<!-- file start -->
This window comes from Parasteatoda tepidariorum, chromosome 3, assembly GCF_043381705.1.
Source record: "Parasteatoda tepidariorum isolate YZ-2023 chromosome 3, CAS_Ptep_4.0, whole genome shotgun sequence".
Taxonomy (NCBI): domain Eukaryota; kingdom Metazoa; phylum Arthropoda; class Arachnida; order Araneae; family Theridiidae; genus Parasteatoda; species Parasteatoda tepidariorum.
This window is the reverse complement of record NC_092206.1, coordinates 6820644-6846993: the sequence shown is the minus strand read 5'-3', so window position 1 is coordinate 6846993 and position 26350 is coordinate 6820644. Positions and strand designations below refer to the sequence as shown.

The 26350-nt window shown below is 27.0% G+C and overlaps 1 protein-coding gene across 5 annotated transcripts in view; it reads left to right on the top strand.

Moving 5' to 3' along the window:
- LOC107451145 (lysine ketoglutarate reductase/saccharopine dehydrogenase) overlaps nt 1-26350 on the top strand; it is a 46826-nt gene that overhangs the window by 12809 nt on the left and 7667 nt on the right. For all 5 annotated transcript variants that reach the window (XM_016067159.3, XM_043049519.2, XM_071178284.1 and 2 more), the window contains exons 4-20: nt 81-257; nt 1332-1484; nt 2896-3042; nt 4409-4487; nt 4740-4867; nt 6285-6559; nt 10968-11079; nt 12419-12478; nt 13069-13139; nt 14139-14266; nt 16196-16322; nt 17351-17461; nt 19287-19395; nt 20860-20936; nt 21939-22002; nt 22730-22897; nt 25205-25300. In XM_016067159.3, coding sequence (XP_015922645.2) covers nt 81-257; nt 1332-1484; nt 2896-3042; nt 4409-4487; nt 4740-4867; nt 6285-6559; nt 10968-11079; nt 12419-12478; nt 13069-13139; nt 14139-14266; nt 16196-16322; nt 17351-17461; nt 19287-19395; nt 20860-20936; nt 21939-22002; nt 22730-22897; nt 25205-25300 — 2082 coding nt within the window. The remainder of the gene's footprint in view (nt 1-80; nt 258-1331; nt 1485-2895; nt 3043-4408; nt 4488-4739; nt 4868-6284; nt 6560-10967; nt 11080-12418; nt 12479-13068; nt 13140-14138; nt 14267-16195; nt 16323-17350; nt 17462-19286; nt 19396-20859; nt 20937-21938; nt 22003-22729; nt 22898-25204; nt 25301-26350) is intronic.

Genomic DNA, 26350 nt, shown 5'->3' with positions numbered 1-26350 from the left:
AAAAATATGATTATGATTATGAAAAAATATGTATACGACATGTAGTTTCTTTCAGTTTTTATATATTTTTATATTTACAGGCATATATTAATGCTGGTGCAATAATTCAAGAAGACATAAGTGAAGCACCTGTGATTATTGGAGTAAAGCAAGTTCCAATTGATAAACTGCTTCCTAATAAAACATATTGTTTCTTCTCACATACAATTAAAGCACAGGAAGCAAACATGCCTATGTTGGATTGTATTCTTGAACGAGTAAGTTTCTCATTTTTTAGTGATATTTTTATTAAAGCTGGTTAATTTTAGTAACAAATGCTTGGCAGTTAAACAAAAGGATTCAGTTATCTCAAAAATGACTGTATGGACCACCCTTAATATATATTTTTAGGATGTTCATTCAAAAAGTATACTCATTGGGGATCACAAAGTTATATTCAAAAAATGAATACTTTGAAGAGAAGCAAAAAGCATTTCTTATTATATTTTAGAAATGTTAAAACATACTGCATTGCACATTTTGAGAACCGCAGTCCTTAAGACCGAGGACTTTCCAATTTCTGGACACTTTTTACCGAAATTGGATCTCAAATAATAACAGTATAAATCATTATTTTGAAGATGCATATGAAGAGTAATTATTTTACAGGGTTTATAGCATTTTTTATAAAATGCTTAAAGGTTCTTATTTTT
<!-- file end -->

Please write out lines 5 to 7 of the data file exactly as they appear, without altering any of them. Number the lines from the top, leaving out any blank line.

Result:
The 26350-nt window shown below is 27.0% G+C and overlaps 1 protein-coding gene across 5 annotated transcripts in view; it reads left to right on the top strand.

Moving 5' to 3' along the window:
- LOC107451145 (lysine ketoglutarate reductase/saccharopine dehydrogenase) overlaps nt 1-26350 on the top strand; it is a 46826-nt gene that overhangs the window by 12809 nt on the left and 7667 nt on the right. For all 5 annotated transcript variants that reach the window (XM_016067159.3, XM_043049519.2, XM_071178284.1 and 2 more), the window contains exons 4-20: nt 81-257; nt 1332-1484; nt 2896-3042; nt 4409-4487; nt 4740-4867; nt 6285-6559; nt 10968-11079; nt 12419-12478; nt 13069-13139; nt 14139-14266; nt 16196-16322; nt 17351-17461; nt 19287-19395; nt 20860-20936; nt 21939-22002; nt 22730-22897; nt 25205-25300. In XM_016067159.3, coding sequence (XP_015922645.2) covers nt 81-257; nt 1332-1484; nt 2896-3042; nt 4409-4487; nt 4740-4867; nt 6285-6559; nt 10968-11079; nt 12419-12478; nt 13069-13139; nt 14139-14266; nt 16196-16322; nt 17351-17461; nt 19287-19395; nt 20860-20936; nt 21939-22002; nt 22730-22897; nt 25205-25300 — 2082 coding nt within the window. The remainder of the gene's footprint in view (nt 1-80; nt 258-1331; nt 1485-2895; nt 3043-4408; nt 4488-4739; nt 4868-6284; nt 6560-10967; nt 11080-12418; nt 12479-13068; nt 13140-14138; nt 14267-16195; nt 16323-17350; nt 17462-19286; nt 19396-20859; nt 20937-21938; nt 22003-22729; nt 22898-25204; nt 25301-26350) is intronic.